Academic journal article Research Quarterly for Exercise and Sport

Effects of Aerobic Exercise on Overweight Children's Cognitive Functioning: A Randomized Controlled Trial

Academic journal article Research Quarterly for Exercise and Sport

Effects of Aerobic Exercise on Overweight Children's Cognitive Functioning: A Randomized Controlled Trial

Article excerpt

The study tested the effect of aerobic exercise training on executive function in overweight children. Ninety-four sedentary, overweight but otherwise healthy children (mean age = 9. 2 years, body mass index 85th percentile) were randomized to a low-dose (20 min/day exercise), high-dose (40 min/day exercise), or control condition. Exercise sessions met 5 days/week for 15 weeks. The Cognitive Assessment System (CAS), a standardized test of cognitive processes, was administered individually before and following intervention. Analysis of covariance on posttest scores revealed effects on executive function. Group differences emerged for the GAS Planning scale (p = .03). Planning scores for the high-dose group were significantly greater than those of the control group. Exercise may prove to be a simple, yet important, method of enhancing aspects of children's mental functioning that are central to cognitive and social development.

Key words: developmental psychology, executive functioning, obesity, physical activity


Pediatric obesity is an epidemic with major implications (Daniels et al., 2005; Strauss & Pollack, 2001). Besides its well known health consequences, overweight in children is associated with poor IQ test performance (Campos, Sigulem, Moraes, Escrivao, & Fisberg, 1996; Li, 1995) and poor academic achievement (Taras & Potts-Datema, 2005). For this reason and because overweight is a marker of a long history of inactivity, overweight, sedentary children may be more likely to benefit from an exercise intervention than their active, normal-weight peers.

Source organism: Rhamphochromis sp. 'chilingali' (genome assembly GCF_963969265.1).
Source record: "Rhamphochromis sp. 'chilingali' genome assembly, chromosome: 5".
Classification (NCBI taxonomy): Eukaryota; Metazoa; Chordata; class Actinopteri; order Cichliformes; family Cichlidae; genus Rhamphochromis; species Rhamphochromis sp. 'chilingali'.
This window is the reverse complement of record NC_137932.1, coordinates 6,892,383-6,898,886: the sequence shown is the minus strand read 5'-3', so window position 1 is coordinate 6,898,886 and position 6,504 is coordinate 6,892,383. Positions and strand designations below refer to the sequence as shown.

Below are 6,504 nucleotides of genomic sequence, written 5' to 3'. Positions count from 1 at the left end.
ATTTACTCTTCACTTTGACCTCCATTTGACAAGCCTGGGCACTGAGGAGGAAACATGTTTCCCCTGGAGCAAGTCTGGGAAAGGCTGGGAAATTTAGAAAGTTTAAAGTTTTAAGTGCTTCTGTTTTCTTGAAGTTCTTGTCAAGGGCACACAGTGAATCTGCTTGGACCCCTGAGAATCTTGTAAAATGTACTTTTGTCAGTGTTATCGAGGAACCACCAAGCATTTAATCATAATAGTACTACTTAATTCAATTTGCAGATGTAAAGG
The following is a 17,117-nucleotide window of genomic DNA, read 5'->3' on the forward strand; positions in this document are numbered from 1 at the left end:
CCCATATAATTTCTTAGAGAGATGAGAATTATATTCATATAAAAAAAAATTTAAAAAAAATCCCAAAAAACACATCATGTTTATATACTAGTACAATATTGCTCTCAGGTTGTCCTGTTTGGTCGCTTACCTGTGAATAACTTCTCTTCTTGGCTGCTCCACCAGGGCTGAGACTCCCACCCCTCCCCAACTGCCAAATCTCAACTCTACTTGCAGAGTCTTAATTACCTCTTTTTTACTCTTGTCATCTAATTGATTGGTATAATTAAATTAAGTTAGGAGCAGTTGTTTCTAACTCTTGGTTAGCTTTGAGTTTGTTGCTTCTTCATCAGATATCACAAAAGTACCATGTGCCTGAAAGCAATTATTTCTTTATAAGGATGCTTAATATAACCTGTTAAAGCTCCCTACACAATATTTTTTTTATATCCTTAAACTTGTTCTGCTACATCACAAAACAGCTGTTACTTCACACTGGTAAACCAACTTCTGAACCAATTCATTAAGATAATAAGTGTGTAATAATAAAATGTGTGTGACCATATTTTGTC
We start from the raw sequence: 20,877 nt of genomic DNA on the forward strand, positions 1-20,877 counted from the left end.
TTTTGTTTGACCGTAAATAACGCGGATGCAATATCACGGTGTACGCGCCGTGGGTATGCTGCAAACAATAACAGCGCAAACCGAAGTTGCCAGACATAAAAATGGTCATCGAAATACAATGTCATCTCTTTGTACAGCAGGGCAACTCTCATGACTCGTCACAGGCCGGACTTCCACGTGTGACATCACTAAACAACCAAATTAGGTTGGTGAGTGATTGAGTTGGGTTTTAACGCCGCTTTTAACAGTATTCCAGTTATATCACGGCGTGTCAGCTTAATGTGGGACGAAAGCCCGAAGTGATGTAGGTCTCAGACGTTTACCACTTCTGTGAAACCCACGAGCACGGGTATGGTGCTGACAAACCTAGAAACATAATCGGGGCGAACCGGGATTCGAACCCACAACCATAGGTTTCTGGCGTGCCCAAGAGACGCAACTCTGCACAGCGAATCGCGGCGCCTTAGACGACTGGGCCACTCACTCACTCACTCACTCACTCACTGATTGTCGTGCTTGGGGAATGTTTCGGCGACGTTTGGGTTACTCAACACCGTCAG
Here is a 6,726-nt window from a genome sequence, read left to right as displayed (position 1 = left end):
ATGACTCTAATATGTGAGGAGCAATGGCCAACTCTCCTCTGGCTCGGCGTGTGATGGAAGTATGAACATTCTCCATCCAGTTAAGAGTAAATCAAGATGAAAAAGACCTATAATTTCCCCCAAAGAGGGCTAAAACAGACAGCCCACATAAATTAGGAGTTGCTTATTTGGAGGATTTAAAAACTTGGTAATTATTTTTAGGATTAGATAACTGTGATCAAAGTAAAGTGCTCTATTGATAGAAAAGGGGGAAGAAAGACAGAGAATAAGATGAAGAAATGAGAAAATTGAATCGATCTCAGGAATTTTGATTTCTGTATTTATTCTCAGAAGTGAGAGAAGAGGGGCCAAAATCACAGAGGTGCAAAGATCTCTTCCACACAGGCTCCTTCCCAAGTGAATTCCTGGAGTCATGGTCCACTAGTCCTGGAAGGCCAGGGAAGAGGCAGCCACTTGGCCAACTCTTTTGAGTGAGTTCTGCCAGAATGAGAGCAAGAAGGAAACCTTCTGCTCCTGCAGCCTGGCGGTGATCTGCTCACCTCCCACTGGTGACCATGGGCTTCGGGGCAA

A recent meta-analytic review of published and unpublished studies conducted with children and adolescents suggests that exercise training is significantly associated with improved cognition in children (effect size d = .32) (Sibley & Etnier, 2003). The authors acknowledge, however, that there is limited evidence that systematic exercise training causes improvement in children's cognitive function. Few experiments have been conducted that both involve children in substantial levels of aerobic training and employ sensitive, well-validated measures of cognitive function. Some studies failed to detect effects on cognition (see Tuckman, 1999 for a review). Sibley and Etnier (2003) suggested that controlled intervention studies with adequate statistical power were needed to establish causation. The present study was designed to address these concerns.

The executive function hypothesis (Churchill et al., 2002; Hall, Smith & Keele, 2001; Kramer et al., 1999), which has been developed in gerontology, predicts that the largest improvements in cognition due to exercise will be on executive function (i.e., the ability to plan, initiate, and carry out activity sequences that make up goal-directed behavior, self monitoring, and self-control). Executive function develops from early childhood through adolescence, with its most dynamic phase of development during the elementary school years (Welsh, Friedman, & Spieker, 2006). Since most exercise studies with children have not used measures that are sensitive to executive function (Lezak, Howieson, & Loring, 2004, pp. 36, 611-612), this hypothesis may explain the mixed findings in children.

Children's cognitive functioning may be particularly sensitive to the influence of physical activity, given the evidence for a relation between children's early experiences, brain development, and cognitive function (Carlson, 2005; Nelson, 1999). The pattern of children's neural specialization (e.g. pruning of synapses) appears to be determined, in part, by environmental stimulation (Kolb & Whishaw, 1998). Recently, Hillman, Castelli, and Buck (2005) measured EEG brain activity in high-and low-fit children while they performed a choice-reaction test. High-fit children performed the behavioral task more rapidly and evidenced larger P3 amplitudes, consistent with better executive function, than low-fit children. …

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